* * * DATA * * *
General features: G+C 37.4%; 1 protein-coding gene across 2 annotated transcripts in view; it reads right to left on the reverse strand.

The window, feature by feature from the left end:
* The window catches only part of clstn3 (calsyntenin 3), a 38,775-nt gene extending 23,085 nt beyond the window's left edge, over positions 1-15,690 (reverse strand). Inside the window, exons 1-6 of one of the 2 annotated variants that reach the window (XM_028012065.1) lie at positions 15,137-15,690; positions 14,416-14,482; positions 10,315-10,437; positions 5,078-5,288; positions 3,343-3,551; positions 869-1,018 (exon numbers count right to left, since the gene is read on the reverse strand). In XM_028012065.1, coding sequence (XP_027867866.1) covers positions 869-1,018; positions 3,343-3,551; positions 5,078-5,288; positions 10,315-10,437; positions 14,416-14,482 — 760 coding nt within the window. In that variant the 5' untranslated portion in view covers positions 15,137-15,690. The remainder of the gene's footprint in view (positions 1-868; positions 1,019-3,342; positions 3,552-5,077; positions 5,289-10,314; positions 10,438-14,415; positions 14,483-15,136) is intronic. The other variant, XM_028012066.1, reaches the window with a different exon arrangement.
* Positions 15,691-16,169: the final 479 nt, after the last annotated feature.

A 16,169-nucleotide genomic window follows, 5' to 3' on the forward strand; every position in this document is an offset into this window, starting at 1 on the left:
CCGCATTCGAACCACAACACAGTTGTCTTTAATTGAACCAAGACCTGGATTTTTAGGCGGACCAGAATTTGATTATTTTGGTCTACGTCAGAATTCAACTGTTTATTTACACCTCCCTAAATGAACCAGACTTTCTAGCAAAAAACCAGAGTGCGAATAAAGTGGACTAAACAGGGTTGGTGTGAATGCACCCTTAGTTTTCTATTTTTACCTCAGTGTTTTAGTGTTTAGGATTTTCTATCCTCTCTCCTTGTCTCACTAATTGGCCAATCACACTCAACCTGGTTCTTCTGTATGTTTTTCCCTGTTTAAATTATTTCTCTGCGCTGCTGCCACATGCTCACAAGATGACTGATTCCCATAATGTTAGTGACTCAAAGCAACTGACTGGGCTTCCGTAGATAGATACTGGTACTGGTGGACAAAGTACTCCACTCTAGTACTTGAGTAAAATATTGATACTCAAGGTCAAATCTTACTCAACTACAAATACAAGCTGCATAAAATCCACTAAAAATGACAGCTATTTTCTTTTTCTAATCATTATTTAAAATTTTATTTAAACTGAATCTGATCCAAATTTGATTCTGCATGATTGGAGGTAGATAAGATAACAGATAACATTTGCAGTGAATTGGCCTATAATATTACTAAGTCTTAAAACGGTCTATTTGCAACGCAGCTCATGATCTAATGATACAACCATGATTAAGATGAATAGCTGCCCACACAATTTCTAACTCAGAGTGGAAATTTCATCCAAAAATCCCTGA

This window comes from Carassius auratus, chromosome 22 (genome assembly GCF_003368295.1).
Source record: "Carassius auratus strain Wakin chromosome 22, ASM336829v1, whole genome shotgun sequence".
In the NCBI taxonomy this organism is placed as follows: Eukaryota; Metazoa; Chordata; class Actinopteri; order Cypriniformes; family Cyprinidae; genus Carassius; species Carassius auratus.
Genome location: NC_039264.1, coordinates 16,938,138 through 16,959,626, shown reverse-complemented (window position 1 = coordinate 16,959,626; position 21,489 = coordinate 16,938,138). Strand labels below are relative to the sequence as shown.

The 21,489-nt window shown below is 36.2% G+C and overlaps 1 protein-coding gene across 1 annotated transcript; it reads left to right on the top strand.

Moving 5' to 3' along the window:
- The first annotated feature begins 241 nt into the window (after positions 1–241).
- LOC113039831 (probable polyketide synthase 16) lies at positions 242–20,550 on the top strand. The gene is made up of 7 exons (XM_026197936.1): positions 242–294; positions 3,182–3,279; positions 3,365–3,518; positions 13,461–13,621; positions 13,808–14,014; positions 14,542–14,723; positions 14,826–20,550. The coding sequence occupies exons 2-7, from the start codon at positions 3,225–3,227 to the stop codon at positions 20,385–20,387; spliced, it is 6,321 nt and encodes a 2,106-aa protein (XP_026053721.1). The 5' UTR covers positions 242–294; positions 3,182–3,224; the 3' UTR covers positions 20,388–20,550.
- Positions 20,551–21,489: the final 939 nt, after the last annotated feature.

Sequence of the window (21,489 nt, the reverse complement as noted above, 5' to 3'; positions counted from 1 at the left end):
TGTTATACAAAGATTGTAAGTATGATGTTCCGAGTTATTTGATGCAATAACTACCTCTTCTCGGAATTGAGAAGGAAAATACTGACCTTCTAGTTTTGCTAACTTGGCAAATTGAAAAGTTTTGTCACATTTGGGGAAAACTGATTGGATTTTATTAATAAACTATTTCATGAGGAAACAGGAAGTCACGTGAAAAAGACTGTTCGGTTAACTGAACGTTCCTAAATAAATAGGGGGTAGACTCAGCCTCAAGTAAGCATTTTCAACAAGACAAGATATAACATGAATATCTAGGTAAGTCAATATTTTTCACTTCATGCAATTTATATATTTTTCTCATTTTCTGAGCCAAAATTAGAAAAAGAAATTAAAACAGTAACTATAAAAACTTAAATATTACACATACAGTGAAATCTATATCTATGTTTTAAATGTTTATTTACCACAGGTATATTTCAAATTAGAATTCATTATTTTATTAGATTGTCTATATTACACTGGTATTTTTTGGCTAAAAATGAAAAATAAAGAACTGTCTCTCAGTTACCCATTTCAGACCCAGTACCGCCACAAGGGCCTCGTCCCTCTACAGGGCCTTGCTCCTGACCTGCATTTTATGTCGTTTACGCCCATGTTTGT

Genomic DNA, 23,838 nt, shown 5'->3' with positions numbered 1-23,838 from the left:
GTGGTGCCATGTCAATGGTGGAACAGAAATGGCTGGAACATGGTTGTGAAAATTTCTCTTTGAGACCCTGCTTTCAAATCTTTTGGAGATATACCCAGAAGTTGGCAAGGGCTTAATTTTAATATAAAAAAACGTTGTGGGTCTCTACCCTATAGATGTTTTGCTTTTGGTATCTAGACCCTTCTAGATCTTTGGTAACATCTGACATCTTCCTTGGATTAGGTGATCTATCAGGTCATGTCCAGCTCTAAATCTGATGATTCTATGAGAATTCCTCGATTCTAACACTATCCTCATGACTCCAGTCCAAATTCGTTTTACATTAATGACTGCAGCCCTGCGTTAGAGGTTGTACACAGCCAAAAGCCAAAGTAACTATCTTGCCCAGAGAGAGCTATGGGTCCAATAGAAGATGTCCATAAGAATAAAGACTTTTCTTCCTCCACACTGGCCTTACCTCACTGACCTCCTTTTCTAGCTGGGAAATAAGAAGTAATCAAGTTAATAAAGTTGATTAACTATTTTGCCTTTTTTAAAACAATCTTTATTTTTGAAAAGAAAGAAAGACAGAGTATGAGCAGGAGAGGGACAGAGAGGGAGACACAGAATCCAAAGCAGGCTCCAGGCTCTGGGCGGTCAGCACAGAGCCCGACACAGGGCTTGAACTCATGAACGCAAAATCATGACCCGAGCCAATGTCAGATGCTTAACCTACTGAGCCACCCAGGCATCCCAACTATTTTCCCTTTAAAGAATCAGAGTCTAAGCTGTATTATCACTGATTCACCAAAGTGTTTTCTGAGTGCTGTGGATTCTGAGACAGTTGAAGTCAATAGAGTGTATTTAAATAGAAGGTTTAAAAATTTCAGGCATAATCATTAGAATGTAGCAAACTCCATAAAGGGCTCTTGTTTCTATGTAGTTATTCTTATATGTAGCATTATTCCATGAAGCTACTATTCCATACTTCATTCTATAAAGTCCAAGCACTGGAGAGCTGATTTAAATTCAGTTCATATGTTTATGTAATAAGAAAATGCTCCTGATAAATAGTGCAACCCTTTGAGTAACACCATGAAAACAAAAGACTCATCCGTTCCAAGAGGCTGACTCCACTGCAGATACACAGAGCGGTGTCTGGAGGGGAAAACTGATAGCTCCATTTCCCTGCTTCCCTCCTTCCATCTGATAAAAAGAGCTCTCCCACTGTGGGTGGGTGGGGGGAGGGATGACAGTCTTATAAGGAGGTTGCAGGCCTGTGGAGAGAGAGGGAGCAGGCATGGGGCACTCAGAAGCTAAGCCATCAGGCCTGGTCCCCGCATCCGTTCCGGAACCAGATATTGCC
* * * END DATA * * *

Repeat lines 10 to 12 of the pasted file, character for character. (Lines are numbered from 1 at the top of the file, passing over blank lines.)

Genome location: NC_039264.1, coordinates 16,938,138 through 16,959,626, shown reverse-complemented (window position 1 = coordinate 16,959,626; position 21,489 = coordinate 16,938,138). Strand labels below are relative to the sequence as shown.

The 21,489-nt window shown below is 36.2% G+C and overlaps 1 protein-coding gene across 1 annotated transcript; it reads left to right on the top strand.

Moving 5' to 3' along the window: